Two of them think my efforts are entertaining, and I'm betting a third would if he thought about it for five seconds, which he probably hasn't, as he is often busy fighting crime boredom as El Armadillo. It's an interesting situation. I do this stuff constantly, but most of the time, nobody has any idea what I'm up to, much less that I'm doing any of it on purpose. I've learned the hard way that it's not usually a good idea to just flat-out tell them, either; once you've told people that you're watching what they do, they tend to implode in a cloud of self-consciousness.

I'd say Dale figured out what I was up to without being told, but 'figured it out' implies that he had to sit down and slot together clues until it became clear; I think he just recognized the pattern on sight. Dale is exceptionally good at this, quite possibly better than I am, and he'd be frightening if he weren't also one of the most forthright people I've ever met in my life. He's even more blunt than I am. I find it charming. He must make narcissists piss themselves in terror.

(Note that I have no idea if any of them read this thing. Possibly; it's linked to from my Facebook. In that case: Hi, Dale! I'm taking your advice, although probably not in the way you intended.)

My working hypothesis is that Dale and Ricky ended up friends because at some point Dale sat down and did the same thing to Ricky that he's been doing to me lately -- which is to say, in the friendliest possible fashion, "That's a lovely public personality you have! What's underneath it?" I've told Ricky a number of things about the insides of his own brain by this point, and not only is he intriguingly unsurprised that I'm guessing, he's also unsurprised that I'm guessing right. If this isn't a novel thing to Ricky, then either he does it himself, or he's had it done to him a lot. That's an OR, not an XOR; it could well be both.

Given that Ricky has a whacking great case of both genius and attention deficit OMG SQUIRREL!, I can't imagine that most people track him very well without extensive explanations. And indeed, for all that he can be very loudly social most of the time, he is also rather quiet about what he's actually thinking unless specifically asked. It is the kind of strategic silence I associate with people who have been given an extensive collection of blank looks over the course of their lives. I have no idea if I'm any better at following him than anyone else is, but I'm probably better equipped than most to do it by paying attention and piecing it together, rather than having to wait around until I could guess from history. I've also no idea what he thinks of my efforts, although I assume if I annoyed him he'd quit telling me things.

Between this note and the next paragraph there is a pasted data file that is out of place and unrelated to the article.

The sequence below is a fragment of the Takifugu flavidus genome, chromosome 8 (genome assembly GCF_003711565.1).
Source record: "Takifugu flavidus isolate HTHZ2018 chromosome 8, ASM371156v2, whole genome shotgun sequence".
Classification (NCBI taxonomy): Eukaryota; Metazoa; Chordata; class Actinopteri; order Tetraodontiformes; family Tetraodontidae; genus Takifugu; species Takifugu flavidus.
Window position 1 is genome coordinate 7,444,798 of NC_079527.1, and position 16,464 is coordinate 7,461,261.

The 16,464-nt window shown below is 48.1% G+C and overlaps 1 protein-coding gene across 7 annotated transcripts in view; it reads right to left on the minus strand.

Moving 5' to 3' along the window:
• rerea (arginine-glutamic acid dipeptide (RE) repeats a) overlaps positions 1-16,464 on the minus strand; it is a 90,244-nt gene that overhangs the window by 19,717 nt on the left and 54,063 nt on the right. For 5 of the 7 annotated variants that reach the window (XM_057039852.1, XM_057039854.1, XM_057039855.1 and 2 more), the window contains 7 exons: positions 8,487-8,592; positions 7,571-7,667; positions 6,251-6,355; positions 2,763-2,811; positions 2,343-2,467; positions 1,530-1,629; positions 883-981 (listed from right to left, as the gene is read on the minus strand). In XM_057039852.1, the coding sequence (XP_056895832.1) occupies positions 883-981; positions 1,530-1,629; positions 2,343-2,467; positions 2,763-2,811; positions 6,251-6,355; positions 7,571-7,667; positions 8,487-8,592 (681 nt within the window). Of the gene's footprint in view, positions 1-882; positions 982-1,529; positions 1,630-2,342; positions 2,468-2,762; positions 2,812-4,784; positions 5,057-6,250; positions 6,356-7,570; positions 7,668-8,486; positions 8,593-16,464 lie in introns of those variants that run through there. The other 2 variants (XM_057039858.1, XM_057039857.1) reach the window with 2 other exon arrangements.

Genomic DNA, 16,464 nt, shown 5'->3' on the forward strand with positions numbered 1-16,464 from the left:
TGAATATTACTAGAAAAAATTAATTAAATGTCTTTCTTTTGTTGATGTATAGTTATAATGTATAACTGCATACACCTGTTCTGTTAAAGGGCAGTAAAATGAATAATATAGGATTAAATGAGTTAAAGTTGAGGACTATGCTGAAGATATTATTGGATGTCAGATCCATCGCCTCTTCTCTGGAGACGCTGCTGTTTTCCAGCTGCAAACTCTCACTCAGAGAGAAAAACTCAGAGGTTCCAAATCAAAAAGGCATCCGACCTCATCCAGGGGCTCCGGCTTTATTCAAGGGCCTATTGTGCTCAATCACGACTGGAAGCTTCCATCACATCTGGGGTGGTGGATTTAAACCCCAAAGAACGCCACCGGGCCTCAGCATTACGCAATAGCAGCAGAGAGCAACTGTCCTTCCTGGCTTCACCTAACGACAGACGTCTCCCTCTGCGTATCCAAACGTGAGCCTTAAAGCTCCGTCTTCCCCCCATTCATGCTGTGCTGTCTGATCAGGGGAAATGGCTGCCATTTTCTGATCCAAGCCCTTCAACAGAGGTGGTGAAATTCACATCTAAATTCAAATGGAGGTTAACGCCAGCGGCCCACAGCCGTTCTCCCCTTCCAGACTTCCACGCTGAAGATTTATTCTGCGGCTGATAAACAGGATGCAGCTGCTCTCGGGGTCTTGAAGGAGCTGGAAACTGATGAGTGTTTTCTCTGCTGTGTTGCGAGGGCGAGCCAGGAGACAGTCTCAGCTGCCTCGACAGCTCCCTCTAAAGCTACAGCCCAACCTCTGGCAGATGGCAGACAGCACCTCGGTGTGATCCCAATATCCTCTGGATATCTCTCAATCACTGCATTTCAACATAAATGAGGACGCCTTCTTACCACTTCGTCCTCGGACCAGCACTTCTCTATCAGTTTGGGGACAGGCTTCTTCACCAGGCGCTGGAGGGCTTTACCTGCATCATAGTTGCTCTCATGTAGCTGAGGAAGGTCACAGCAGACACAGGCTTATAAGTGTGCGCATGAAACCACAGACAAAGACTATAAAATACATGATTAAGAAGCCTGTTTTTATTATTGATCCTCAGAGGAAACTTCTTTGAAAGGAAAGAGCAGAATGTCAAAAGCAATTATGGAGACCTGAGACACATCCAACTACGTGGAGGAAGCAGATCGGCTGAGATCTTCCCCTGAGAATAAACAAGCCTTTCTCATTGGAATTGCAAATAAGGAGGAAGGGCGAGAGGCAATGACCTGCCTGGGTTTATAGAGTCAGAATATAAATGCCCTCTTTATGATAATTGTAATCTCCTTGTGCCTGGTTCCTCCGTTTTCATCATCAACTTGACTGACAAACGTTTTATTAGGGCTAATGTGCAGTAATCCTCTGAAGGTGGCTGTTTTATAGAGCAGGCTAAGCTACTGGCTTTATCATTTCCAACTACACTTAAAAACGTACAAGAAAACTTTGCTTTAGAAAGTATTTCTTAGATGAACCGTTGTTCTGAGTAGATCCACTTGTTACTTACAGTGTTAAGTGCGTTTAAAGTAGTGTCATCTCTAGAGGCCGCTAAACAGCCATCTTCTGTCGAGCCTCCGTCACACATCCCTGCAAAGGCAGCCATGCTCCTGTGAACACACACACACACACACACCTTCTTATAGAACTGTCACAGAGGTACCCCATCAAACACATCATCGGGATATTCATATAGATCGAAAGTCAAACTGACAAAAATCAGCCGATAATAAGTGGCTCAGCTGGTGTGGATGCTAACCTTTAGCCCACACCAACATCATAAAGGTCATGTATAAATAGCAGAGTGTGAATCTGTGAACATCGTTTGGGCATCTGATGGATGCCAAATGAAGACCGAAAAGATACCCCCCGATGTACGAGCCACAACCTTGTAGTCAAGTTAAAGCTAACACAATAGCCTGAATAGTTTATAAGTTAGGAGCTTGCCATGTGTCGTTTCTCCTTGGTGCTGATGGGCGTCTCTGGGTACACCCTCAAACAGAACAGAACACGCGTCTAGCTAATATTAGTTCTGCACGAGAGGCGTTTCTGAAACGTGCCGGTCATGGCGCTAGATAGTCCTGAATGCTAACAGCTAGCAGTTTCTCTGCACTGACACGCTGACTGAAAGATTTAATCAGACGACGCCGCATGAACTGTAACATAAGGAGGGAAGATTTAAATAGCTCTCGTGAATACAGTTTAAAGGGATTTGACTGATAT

I got to watch some of them rehearse choreography while others were finishing their photos. Quite fascinating; I wish I had video footage. Their dance and theater experience varies pretty widely. Dexter actually can dance, to the point where I must conclude that either he's had formal training, or he spent his entire adolescence standing in front of his bedroom mirror pretending to be Lance Bass. The rest of them are awesomely idiosyncratic in how they pick it up.

Dale watches the mirror and steals body language from the leader, which is also how he does his acting -- there's a Buffy-themed number in one of their geek shows where he does a shockingly good James-Marsters-as-Spike. His face is fully visible in that one, and it still took me a minute to figure out which one it was. God help me if he ever does any character pieces involving a mask.

Ricky has spent the past twenty-odd years of his life teaching himself how to fidget in elaborate patterns without stepping on other people, so while he can't always keep track of his brain, he can almost always locate all of his hands and feet. Plus he can count to eight.

Jack has to get the basic flow down and then add all the stop-lock steps. He doesn't want to let go of his momentum, which makes total sense now that I know he's an aerialist. You want to keep your angular velocity up when you're working on trapeze, or you fall, or at least you fail to flip yourself all the way around and look like kind of a doof when you end up dangling upside down.

If you're curious as to what my precious idjit friends look like, they do have a YouTube channel. They're unfairly hilarious people even when they're wearing their pants.